Ordovician-Silurian shale gas resources potential in Poland: evaluation of Gas Resources Assessment Reports published to date and expected improvements for 2014 forthcoming Assessment

Hubert Kiersnowski, Ireneusz Dyrka

Abstrakt


A b s t r a c t. The paper comprises a brief history and results of Assessment Reports of shale gas resources for the Polish Ordovician-Silurian Basin. The Reports have been confronted in the context of used criteria of assessing. The comparison shows that the early, most optimistic assessments (Wood Mackenzie, ARI & EIA) were based on very generalized data and different assessment methods than those used in the PGI and USGS Reports. In turn, the PGI and USGS Reports, based on USGS assessment methodology, were not so diverse taking into account the presented extreme low values of recoverable gas resources and the used methods of shale gas occurrence probability. The terms EUR (Estimated Ultimate Recovery) and AU (Assessment Unit), used in the USGS methodology of shale gas and shale oil resources assessment are characterized. The paper also presents assessment methods of technically and economically recoverable shale gas, and the significance of "sweet spots" as areas with the greatest probability for shale gas productivity. Finally, proposals for the reconstruction of future work on the new assessment (at the turn of 2014) of recoverable shale gas resources for the Polish Ordovician-Silurian Basin are recommended. The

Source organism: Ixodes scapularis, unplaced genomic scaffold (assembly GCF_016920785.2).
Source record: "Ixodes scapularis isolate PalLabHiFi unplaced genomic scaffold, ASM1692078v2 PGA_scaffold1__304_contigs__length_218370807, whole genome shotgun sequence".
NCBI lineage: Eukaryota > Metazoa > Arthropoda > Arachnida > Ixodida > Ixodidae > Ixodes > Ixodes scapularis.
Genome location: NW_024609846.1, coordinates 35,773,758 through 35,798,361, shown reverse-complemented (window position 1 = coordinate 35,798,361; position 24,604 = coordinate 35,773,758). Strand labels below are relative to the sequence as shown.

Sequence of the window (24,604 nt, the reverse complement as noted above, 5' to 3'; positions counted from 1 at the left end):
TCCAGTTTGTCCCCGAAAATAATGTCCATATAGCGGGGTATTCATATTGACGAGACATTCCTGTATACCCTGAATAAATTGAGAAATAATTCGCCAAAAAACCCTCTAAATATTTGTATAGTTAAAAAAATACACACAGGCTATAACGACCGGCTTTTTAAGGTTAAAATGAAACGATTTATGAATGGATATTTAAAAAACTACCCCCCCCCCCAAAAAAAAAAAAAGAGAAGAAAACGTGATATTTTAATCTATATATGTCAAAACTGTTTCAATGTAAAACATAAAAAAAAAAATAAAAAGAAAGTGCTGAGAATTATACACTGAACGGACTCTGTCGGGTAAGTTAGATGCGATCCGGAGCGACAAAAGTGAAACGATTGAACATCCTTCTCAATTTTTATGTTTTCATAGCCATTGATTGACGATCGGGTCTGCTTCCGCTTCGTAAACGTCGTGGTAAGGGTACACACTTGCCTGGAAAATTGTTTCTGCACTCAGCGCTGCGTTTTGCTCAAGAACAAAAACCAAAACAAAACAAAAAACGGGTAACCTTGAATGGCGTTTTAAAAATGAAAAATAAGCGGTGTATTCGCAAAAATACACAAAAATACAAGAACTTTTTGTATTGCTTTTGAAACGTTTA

future assessment of shale gas resources should be more detailed, not only due to new geological input data (including results of exploration wells), but also thanks to segmentation of the whole Ordovician-Silurian assessment area into five smaller regional assessment units. The paper presents the criteria of area segmentation and the characteristics of proposed assessment units. The key geological, geophysical and geochemical criteria, which should be taken into consideration in the methodology of new shale gas resources assessment, are compiled. Moreover, to better understand the peculiarity of the Polish Ordovician-Silurian shales and reservoir attributes, and to fit these to shale gas recovery technology, the lessons coming from the US shale basins are discussed. In summarizing, the authors, presenting the conclusions and recommendations, refer to future shale gas resources assessment that, in their opinion, would help particularize the results and thus make them more authenticated.

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